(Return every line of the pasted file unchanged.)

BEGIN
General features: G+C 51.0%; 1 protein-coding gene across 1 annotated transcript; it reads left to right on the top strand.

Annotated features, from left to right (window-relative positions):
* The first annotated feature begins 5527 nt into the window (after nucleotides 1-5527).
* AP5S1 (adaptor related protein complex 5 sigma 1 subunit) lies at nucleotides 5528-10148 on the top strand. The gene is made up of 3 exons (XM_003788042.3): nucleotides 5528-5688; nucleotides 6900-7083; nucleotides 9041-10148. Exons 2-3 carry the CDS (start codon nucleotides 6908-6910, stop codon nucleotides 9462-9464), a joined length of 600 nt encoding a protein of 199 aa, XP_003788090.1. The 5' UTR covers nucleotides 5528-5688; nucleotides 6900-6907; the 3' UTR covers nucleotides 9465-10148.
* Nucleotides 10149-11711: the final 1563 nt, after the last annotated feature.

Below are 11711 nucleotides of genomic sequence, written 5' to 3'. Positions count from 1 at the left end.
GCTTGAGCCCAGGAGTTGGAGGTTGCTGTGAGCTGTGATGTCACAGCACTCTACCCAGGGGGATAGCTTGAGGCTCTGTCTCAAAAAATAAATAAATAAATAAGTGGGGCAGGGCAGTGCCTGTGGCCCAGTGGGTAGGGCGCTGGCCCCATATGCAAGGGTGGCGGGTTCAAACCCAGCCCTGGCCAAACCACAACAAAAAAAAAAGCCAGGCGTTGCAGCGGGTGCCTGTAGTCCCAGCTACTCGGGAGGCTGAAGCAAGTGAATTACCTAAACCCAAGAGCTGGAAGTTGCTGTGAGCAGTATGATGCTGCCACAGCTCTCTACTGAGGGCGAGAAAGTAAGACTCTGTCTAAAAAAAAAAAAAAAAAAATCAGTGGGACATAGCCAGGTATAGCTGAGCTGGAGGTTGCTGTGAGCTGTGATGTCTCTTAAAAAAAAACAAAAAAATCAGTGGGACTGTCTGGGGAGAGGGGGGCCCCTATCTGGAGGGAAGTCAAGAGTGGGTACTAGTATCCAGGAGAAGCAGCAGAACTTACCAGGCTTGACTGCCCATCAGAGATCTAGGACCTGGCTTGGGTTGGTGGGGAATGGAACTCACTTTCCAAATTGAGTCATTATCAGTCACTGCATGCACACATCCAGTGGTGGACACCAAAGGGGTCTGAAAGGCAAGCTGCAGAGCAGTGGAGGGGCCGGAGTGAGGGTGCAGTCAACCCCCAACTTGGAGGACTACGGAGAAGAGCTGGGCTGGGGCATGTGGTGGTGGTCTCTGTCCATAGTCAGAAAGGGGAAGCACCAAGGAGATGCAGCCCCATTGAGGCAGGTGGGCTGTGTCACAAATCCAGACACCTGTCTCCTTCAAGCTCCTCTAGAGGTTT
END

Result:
General features: G+C 51.0%; 1 protein-coding gene across 1 annotated transcript; it reads left to right on the top strand.

Annotated features, from left to right (window-relative positions):
* The first annotated feature begins 5527 nt into the window (after nucleotides 1-5527).
* AP5S1 (adaptor related protein complex 5 sigma 1 subunit) lies at nucleotides 5528-10148 on the top strand. The gene is made up of 3 exons (XM_003788042.3): nucleotides 5528-5688; nucleotides 6900-7083; nucleotides 9041-10148. Exons 2-3 carry the CDS (start codon nucleotides 6908-6910, stop codon nucleotides 9462-9464), a joined length of 600 nt encoding a protein of 199 aa, XP_003788090.1. The 5' UTR covers nucleotides 5528-5688; nucleotides 6900-6907; the 3' UTR covers nucleotides 9465-10148.
* Nucleotides 10149-11711: the final 1563 nt, after the last annotated feature.

Below are 11711 nucleotides of genomic sequence, written 5' to 3'. Positions count from 1 at the left end.
GCTTGAGCCCAGGAGTTGGAGGTTGCTGTGAGCTGTGATGTCACAGCACTCTACCCAGGGGGATAGCTTGAGGCTCTGTCTCAAAAAATAAATAAATAAATAAGTGGGGCAGGGCAGTGCCTGTGGCCCAGTGGGTAGGGCGCTGGCCCCATATGCAAGGGTGGCGGGTTCAAACCCAGCCCTGGCCAAACCACAACAAAAAAAAAAGCCAGGCGTTGCAGCGGGTGCCTGTAGTCCCAGCTACTCGGGAGGCTGAAGCAAGTGAATTACCTAAACCCAAGAGCTGGAAGTTGCTGTGAGCAGTATGATGCTGCCACAGCTCTCTACTGAGGGCGAGAAAGTAAGACTCTGTCTAAAAAAAAAAAAAAAAAAATCAGTGGGACATAGCCAGGTATAGCTGAGCTGGAGGTTGCTGTGAGCTGTGATGTCTCTTAAAAAAAAACAAAAAAATCAGTGGGACTGTCTGGGGAGAGGGGGGCCCCTATCTGGAGGGAAGTCAAGAGTGGGTACTAGTATCCAGGAGAAGCAGCAGAACTTACCAGGCTTGACTGCCCATCAGAGATCTAGGACCTGGCTTGGGTTGGTGGGGAATGGAACTCACTTTCCAAATTGAGTCATTATCAGTCACTGCATGCACACATCCAGTGGTGGACACCAAAGGGGTCTGAAAGGCAAGCTGCAGAGCAGTGGAGGGGCCGGAGTGAGGGTGCAGTCAACCCCCAACTTGGAGGACTACGGAGAAGAGCTGGGCTGGGGCATGTGGTGGTGGTCTCTGTCCATAGTCAGAAAGGGGAAGCACCAAGGAGATGCAGCCCCATTGAGGCAGGTGGGCTGTGTCACAAATCCAGACACCTGTCTCCTTCAAGCTCCTCTAGAGGTTT